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Digestion, absorption, and transport of dietary fat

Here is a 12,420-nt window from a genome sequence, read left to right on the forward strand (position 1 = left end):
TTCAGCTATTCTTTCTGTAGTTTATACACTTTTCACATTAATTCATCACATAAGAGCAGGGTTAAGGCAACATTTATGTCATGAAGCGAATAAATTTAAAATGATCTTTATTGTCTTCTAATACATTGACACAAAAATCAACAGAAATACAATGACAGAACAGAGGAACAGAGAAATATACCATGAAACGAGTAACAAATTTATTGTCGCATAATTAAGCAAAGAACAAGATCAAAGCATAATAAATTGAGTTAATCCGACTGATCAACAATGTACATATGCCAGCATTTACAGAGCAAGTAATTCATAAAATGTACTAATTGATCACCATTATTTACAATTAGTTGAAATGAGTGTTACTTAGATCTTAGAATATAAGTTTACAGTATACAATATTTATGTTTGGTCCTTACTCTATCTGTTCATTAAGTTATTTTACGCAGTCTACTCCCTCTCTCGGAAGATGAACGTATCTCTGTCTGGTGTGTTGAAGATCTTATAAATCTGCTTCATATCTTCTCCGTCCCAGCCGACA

The average daily intake of fat in a Western diet ranges between 50 and 100 g and provides between 35% and 40% of total energy. It consists mainly of TAG, which forms the principal component of visible oils and fats, and minor quantities of phospholipids and choles-terol esters (CEs). The physical properties of dietary fat, such as their hardness at room temperature (melting point) and subsequent metabolic properties once in the body, are determined by the number of double bonds in their constituent fatty acids (degree of saturation or unsaturation) and length of the fatty acid carbon chain (see Tables 6.2 and 6.3). As men-tioned, fats that are solid at room tem-perature tend to consist of long-chain saturated fats (>14 carbons, no double bonds), whereas oils consist of long-chain unsaturated fats with several double bonds. It has become conventional to refer to dietary fats as “lipids” once they have been absorbed into the body via the small intestine, although it is not incor-rect to refer to dietary fat as “dietary lipid.”
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